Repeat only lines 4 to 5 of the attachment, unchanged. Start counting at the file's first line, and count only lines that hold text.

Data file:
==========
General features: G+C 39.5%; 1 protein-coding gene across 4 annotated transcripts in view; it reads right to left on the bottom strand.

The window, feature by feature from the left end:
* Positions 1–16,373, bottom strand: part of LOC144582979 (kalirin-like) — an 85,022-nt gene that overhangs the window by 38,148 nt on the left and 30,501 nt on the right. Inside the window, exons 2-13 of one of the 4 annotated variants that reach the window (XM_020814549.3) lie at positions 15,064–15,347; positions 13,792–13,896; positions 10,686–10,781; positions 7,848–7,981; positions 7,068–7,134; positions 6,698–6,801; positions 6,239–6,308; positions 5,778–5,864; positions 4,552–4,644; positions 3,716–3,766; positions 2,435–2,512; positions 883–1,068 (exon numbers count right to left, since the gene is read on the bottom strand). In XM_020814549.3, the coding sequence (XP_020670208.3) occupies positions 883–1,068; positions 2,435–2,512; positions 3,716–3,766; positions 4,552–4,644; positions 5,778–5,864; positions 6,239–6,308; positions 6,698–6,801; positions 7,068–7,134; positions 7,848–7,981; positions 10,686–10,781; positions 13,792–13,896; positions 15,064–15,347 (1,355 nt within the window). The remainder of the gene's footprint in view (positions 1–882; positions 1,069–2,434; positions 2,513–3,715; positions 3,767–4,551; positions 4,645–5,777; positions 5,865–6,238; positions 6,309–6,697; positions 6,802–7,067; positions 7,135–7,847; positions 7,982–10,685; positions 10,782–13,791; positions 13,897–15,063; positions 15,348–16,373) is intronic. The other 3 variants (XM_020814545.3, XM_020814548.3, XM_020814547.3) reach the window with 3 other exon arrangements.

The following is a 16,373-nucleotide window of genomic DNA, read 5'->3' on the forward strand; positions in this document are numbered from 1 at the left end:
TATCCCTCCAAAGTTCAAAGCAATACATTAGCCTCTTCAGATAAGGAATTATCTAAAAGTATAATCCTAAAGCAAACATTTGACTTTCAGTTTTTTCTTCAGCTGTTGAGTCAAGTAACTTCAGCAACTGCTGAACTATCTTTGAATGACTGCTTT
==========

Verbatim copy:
The following is a 16,373-nucleotide window of genomic DNA, read 5'->3' on the forward strand; positions in this document are numbered from 1 at the left end:
TATCCCTCCAAAGTTCAAAGCAATACATTAGCCTCTTCAGATAAGGAATTATCTAAAAGTATAATCCTAAAGCAAACATTTGACTTTCAGTTTTTTCTTCAGCTGTTGAGTCAAGTAACTTCAGCAACTGCTGAACTATCTTTGAATGACTGCTTT